Foreign businesses can bring key workers to the Canadian parent, subsidiary, branch or affiliate company via Intra-Company Transfer program. Canada has some international economic and trade agreements with other countries and unions, such as United States of America, Mexico, Chile, Peru, Colombia, Peru, Korea, European Union. Under the International Mobility Program, these agreements and the General Agreement on Trade in Services (GATS) have provisions that facilitate temporary entry to four categories of business persons: business visitors, professionals, intra-company transferees, and traders and investors.
There are two categories of business immigration: business visitors and business people, and they are not the same. Business people are those who come to do business under a free trade agreement. They can enter and work in the country if they meet the criteria of one of these agreements:
- General Agreement on Trade in Services (GATS)
- North American Free Trade Agreement (NAFTA)
- Canada-European Union (EU) Comprehensive Economic and Trade Agreement (CETA)
- Or other Free Trade Agreements (FTAs)
However, someone who comes to Canada to take part in international business activities without becoming part of the Canadian labor market is considered to be a business visitor. They usually stay in Canada for a short period, but they are allowed to stay for up to six months.
Let’s go through the main ones to help you to understand your situation better.
General Agreement on Trade in Services (GATS)
Under this agreement, Canada decided to make right of entry to the Canadian services market for foreign business people easier. It covers more than 140 World Trade Organization associate countries.
There are three groups of business people under GATS:
- Business visitors – people who look for ways to grow your business, invest or advance your business relationships. They may need to apply for an eTA or a visa to come to Canada and identification cards or proof that they have a job.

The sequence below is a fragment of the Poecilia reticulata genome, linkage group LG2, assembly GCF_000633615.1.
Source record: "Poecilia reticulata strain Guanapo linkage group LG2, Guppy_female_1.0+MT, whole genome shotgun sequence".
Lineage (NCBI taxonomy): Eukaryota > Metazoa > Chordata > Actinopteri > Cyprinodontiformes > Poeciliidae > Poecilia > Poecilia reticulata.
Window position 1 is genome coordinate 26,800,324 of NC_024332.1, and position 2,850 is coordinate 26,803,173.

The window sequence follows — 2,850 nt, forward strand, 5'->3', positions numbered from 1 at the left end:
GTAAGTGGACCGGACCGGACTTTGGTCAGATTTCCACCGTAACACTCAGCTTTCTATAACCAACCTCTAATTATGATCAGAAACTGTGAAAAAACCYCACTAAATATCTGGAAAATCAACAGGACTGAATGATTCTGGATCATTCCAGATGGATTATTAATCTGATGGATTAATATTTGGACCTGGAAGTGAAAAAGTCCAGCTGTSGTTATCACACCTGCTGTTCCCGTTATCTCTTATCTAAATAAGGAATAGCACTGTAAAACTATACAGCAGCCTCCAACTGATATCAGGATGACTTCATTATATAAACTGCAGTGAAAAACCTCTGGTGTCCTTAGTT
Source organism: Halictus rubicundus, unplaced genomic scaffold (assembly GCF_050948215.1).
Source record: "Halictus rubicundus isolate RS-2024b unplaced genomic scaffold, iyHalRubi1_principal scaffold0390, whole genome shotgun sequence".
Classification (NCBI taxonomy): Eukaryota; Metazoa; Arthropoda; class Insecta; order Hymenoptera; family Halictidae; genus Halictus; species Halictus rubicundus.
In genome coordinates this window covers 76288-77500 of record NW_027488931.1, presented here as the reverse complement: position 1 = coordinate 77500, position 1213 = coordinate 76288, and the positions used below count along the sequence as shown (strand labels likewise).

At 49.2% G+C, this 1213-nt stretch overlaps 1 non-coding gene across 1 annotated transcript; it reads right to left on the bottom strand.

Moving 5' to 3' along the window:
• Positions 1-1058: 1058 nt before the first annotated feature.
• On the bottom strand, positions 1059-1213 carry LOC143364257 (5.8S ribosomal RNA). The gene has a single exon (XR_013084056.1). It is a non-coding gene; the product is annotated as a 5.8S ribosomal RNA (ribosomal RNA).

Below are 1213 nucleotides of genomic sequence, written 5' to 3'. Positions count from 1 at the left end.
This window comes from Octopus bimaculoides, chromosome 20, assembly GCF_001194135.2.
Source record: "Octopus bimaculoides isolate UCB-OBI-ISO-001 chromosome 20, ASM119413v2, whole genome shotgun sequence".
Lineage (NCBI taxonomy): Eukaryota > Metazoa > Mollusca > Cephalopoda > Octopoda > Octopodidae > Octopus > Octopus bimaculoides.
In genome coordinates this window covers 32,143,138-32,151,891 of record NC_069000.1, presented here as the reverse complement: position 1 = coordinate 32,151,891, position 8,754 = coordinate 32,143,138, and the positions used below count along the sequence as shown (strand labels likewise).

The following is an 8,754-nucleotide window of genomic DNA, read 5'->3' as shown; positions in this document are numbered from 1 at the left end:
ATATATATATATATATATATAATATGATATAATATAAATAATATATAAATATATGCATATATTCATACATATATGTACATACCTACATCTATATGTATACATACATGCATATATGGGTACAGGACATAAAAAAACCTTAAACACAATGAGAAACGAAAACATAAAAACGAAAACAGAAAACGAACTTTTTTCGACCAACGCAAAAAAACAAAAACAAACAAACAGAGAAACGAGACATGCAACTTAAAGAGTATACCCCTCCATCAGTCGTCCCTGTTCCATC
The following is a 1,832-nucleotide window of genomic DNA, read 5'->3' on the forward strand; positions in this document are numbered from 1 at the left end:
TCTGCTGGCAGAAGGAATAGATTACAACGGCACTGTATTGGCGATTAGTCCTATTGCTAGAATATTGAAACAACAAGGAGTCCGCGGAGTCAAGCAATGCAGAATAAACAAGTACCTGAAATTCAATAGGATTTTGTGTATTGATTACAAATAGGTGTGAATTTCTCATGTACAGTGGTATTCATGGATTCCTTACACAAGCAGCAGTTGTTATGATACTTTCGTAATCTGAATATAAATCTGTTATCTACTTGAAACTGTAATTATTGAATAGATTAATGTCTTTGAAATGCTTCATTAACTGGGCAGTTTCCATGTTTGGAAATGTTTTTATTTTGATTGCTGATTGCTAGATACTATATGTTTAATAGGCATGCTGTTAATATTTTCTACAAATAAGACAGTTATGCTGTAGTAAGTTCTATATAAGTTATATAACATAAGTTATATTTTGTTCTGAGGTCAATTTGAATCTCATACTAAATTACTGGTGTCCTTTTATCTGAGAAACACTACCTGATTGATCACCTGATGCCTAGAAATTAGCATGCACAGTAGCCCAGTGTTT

- Intra-company transferees.
Besides, eligible business people can come into Canada more easily because they do not require a LMIA from the Government of Canada or, in the case of business visitors, a work permit.
North American Free Trade Agreement (NAFTA)
It allows people of Canada, Mexico, and the United States to get fast entry into each other’s countries for short-term business or investment reasons. These people do not need a LMIA. Under this agreement, business people must meet the general regulations for a temporary visit to Canada.
There are four groups of business people under NAFTA:
- Business visitor – someone who visits Canada to take part in global business activities without being a part of the Canadian labor market. They can stay in the country for up to six months and don’t need a work permit.
- Intra-company transferees – a person who transfers to another country but within the company. They necessarily have worked on an ongoing basis for at least one year in the last three years, for the same or a related employer and have a work permit.
- Professionals – must be suitable to work in one of the NAFTA set jobs, have a Canadian business job offer in that sphere and have a work permit.
- Traders and investors – A person that is involved in planning, as a supervisor or executive, or in a role that involves essential skills in a field of trade between Canada and their country. They must also meet any other rules of NAFTA and have a work permit.
Canada-European Union (EU) Comprehensive Economic and Trade Agreement (CETA)
It helps the entry of certain covered business persons who are citizens of Canada and EU member states by removing the requirement for Labour Market Impact Assessments. Under CETA, there are three categories of visitors for business purposes:
- Key personnel: including investors, business visitors for investment purposes and company transferees;
- Independent professionals and contractual service suppliers;
- Short-term business visitors.
Note that all of the categories require work permits.
Other free trade agreements (FTAs)
All the agreements listed below are modeled on NAFTA to make it easier for business people from one country to go to another country for a short period. Also, the rules are similar to those under NAFTA.
The Canada-Korea FTA – There are some differences in the categories of Business Visitors and Professionals, and in the inclusion of an additional sub-stream of ‘Intra-company transferees.’
The Canada-Chile FTA – There are some minor differences in two of the categories of business persons – Business Visitors and Professionals. The rules for Intra-company transferees and Traders/Investors are the same.
The Canada-Colombia FTA – There is a minor difference in differentiating the “professionals” group and regulations of spouse rights of a temporary working person in Canada.
The Canada-Peru FTA – Proof of permanent resident status is an accepted document for presentation in support of an application too. But be aware that there are some differences in groups of business people under this agreement.